Sys.info {base}R Documentation

Extract System and User Information

Description

Reports system and user information.

Usage

Sys.info()

Details

This function is not implemented on all R platforms, and returns NULL when not available. Where possible it is based on POSIX system calls. (Under Windows, it is obtained by Windows system calls and the last three values are the same.)

Sys.info() returns details of the platform R is running on, whereas R.version gives details of the platform R was built on: the release and version may well be different.

Note that OS names might not be what you expect: for example OS X identifies itself as Darwin and Solaris as SunOS.

Value

A character vector with fields

sysname

The operating system name.

release

The OS release.

version

The OS version.

nodename

A name by which the machine is known on the network (if any).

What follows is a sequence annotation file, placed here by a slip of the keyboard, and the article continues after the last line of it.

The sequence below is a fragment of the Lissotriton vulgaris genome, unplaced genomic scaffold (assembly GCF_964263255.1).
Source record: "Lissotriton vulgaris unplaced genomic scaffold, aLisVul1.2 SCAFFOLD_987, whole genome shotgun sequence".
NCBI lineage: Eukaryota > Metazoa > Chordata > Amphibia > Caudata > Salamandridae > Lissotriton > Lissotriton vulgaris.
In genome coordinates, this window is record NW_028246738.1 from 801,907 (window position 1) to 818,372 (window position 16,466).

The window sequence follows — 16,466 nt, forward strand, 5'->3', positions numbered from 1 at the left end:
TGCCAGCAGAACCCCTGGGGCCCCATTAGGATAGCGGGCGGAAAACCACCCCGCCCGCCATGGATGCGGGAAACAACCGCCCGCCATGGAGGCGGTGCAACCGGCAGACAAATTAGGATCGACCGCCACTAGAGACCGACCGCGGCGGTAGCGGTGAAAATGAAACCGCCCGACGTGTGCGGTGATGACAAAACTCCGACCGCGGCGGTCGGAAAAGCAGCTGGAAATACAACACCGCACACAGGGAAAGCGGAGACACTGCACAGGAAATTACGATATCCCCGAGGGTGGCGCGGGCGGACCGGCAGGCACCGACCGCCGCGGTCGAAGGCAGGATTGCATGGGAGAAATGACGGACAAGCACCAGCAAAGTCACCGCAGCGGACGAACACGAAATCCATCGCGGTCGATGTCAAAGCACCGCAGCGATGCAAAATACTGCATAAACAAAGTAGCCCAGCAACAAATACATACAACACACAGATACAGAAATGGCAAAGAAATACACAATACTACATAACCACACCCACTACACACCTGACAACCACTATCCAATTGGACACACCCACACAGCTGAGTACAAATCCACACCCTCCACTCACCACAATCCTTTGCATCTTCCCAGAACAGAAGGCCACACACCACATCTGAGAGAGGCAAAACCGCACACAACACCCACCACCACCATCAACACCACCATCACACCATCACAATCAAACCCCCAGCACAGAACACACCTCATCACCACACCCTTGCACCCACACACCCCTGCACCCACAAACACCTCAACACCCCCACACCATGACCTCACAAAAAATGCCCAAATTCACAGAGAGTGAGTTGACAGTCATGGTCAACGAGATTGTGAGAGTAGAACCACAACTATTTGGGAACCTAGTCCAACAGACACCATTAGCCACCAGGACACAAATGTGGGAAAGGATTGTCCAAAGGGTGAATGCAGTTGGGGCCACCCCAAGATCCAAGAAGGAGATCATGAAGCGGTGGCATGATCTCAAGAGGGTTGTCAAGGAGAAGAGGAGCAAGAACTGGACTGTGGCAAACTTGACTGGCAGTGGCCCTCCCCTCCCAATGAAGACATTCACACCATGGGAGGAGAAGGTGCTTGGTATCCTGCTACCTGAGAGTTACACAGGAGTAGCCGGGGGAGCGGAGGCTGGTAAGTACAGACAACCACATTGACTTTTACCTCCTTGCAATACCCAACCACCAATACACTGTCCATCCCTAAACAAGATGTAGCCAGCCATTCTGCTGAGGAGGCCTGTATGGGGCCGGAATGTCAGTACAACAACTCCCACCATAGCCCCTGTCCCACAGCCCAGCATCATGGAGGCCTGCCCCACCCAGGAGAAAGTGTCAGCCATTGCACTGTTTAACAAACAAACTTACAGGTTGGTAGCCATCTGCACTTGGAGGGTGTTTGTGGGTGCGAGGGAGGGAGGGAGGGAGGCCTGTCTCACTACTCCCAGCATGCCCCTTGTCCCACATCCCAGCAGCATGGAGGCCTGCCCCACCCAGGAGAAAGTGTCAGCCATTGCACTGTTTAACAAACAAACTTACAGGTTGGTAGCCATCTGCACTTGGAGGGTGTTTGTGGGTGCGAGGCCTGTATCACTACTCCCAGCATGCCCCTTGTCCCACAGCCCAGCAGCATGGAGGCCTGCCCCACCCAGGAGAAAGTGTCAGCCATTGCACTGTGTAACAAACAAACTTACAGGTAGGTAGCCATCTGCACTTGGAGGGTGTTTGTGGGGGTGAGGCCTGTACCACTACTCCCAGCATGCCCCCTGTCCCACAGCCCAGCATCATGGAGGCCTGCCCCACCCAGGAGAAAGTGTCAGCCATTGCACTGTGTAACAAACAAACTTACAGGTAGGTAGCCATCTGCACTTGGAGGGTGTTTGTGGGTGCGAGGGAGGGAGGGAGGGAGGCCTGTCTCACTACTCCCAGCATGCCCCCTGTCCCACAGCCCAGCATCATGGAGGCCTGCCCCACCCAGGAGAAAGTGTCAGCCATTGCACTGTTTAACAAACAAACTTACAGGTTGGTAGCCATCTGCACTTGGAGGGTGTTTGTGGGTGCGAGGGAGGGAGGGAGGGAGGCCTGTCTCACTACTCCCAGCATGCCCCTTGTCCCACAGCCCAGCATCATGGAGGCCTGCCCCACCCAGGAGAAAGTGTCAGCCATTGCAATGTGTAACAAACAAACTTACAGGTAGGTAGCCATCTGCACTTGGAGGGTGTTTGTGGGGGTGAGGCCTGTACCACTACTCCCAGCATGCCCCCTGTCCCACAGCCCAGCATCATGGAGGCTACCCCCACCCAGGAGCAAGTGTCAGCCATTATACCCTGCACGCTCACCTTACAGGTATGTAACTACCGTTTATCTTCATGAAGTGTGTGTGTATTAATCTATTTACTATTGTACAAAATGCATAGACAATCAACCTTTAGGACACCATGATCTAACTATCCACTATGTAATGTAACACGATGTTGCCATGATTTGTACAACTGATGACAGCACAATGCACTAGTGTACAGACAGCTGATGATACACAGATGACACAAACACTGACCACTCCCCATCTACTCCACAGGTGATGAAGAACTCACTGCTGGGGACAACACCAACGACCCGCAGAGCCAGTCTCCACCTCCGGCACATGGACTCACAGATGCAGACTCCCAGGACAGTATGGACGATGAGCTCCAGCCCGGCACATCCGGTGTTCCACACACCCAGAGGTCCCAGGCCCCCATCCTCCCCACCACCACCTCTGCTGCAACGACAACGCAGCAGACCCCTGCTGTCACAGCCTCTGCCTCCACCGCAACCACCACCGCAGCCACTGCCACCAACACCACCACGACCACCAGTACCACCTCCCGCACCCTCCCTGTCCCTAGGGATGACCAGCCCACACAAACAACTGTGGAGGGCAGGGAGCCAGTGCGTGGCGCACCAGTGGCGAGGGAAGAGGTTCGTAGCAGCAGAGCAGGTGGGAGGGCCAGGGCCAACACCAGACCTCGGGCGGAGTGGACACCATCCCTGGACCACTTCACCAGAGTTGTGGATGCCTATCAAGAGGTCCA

machine

A concise description of the hardware, often the CPU type.

login

The user's login name, or "unknown" if it cannot be ascertained.

user

The name of the real user ID, or "unknown" if it cannot be ascertained.

effective_user

The name of the effective user ID, or "unknown" if it cannot be ascertained. This may differ from the real user in ‘set-user-ID’ processes.

The first five fields come from the uname(2) system call. The login name comes from getlogin(2), and the user names from getpwuid(getuid()) and getpwuid(geteuid())

Note

The meaning of OS ‘release’ and ‘version’ is system-dependent and there is no guarantee that the node or login or user names will be what you might reasonably expect. (In particular on some Linux distributions the login name is unknown from sessions with re-directed inputs.)

The use of alternatives such as system("whoami") is not portable: the POSIX command system("id") is much more portable on Unix-alikes, provided only the POSIX options are used (and not the many BSD and GNU extensions).

See Also

.Platform, and R.version. sessionInfo() gives a synopsis of both your system and the R session.

Examples

Sys.info()
## An alternative (and probably better) way to get the login name on Unix
Sys.getenv("LOGNAME")

[Package base version 3.2.0 Index]